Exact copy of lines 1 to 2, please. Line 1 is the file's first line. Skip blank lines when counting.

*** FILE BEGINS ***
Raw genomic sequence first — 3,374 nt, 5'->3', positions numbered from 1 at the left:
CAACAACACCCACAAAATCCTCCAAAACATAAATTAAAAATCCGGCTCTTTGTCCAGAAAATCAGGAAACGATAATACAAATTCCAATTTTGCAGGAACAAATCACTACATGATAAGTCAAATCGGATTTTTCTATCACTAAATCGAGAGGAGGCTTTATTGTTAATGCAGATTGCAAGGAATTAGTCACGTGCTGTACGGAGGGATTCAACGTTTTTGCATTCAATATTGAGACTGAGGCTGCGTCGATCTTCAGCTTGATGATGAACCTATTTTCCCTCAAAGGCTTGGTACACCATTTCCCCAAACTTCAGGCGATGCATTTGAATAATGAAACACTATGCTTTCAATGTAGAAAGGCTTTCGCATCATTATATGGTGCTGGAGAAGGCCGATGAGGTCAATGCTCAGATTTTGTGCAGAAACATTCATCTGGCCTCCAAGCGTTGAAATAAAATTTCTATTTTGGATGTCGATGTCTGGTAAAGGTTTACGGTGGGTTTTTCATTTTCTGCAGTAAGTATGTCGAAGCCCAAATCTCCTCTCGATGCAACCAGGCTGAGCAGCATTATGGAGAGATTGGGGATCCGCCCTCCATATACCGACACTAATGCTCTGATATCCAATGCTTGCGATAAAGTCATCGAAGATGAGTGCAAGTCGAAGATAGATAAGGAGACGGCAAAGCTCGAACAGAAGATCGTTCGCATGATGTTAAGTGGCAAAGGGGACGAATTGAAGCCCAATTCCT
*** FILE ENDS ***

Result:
Raw genomic sequence first — 3,374 nt, 5'->3', positions numbered from 1 at the left:
CAACAACACCCACAAAATCCTCCAAAACATAAATTAAAAATCCGGCTCTTTGTCCAGAAAATCAGGAAACGATAATACAAATTCCAATTTTGCAGGAACAAATCACTACATGATAAGTCAAATCGGATTTTTCTATCACTAAATCGAGAGGAGGCTTTATTGTTAATGCAGATTGCAAGGAATTAGTCACGTGCTGTACGGAGGGATTCAACGTTTTTGCATTCAATATTGAGACTGAGGCTGCGTCGATCTTCAGCTTGATGATGAACCTATTTTCCCTCAAAGGCTTGGTACACCATTTCCCCAAACTTCAGGCGATGCATTTGAATAATGAAACACTATGCTTTCAATGTAGAAAGGCTTTCGCATCATTATATGGTGCTGGAGAAGGCCGATGAGGTCAATGCTCAGATTTTGTGCAGAAACATTCATCTGGCCTCCAAGCGTTGAAATAAAATTTCTATTTTGGATGTCGATGTCTGGTAAAGGTTTACGGTGGGTTTTTCATTTTCTGCAGTAAGTATGTCGAAGCCCAAATCTCCTCTCGATGCAACCAGGCTGAGCAGCATTATGGAGAGATTGGGGATCCGCCCTCCATATACCGACACTAATGCTCTGATATCCAATGCTTGCGATAAAGTCATCGAAGATGAGTGCAAGTCGAAGATAGATAAGGAGACGGCAAAGCTCGAACAGAAGATCGTTCGCATGATGTTAAGTGGCAAAGGGGACGAATTGAAGCCCAATTCCT